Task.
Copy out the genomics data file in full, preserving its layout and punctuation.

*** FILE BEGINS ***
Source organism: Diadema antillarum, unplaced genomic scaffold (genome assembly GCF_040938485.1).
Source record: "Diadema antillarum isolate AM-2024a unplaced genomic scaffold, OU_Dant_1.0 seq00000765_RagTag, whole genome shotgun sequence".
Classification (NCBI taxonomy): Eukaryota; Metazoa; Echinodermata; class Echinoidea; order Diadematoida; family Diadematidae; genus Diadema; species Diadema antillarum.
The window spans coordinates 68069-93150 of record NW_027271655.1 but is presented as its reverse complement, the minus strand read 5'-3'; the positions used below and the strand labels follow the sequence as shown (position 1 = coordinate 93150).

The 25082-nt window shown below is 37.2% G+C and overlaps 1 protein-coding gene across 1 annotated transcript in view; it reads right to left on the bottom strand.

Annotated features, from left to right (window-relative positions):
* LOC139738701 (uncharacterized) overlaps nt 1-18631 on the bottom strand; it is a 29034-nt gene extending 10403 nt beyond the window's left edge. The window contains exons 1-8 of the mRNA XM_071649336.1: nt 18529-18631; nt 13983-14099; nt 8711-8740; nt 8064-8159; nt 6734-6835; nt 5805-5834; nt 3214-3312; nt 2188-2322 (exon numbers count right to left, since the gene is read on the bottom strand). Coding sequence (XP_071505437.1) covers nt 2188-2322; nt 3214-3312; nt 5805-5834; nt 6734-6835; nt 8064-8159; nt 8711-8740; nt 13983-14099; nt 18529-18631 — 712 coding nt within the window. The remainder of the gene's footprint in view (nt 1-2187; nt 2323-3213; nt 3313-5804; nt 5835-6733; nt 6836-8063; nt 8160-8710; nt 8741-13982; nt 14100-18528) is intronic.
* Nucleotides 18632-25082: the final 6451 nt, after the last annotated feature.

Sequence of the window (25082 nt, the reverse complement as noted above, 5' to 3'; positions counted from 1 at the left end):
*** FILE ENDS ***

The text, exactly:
Source organism: Diadema antillarum, unplaced genomic scaffold (genome assembly GCF_040938485.1).
Source record: "Diadema antillarum isolate AM-2024a unplaced genomic scaffold, OU_Dant_1.0 seq00000765_RagTag, whole genome shotgun sequence".
Classification (NCBI taxonomy): Eukaryota; Metazoa; Echinodermata; class Echinoidea; order Diadematoida; family Diadematidae; genus Diadema; species Diadema antillarum.
The window spans coordinates 68069-93150 of record NW_027271655.1 but is presented as its reverse complement, the minus strand read 5'-3'; the positions used below and the strand labels follow the sequence as shown (position 1 = coordinate 93150).

The 25082-nt window shown below is 37.2% G+C and overlaps 1 protein-coding gene across 1 annotated transcript in view; it reads right to left on the bottom strand.

Annotated features, from left to right (window-relative positions):
* LOC139738701 (uncharacterized) overlaps nt 1-18631 on the bottom strand; it is a 29034-nt gene extending 10403 nt beyond the window's left edge. The window contains exons 1-8 of the mRNA XM_071649336.1: nt 18529-18631; nt 13983-14099; nt 8711-8740; nt 8064-8159; nt 6734-6835; nt 5805-5834; nt 3214-3312; nt 2188-2322 (exon numbers count right to left, since the gene is read on the bottom strand). Coding sequence (XP_071505437.1) covers nt 2188-2322; nt 3214-3312; nt 5805-5834; nt 6734-6835; nt 8064-8159; nt 8711-8740; nt 13983-14099; nt 18529-18631 — 712 coding nt within the window. The remainder of the gene's footprint in view (nt 1-2187; nt 2323-3213; nt 3313-5804; nt 5835-6733; nt 6836-8063; nt 8160-8710; nt 8741-13982; nt 14100-18528) is intronic.
* Nucleotides 18632-25082: the final 6451 nt, after the last annotated feature.

Sequence of the window (25082 nt, the reverse complement as noted above, 5' to 3'; positions counted from 1 at the left end):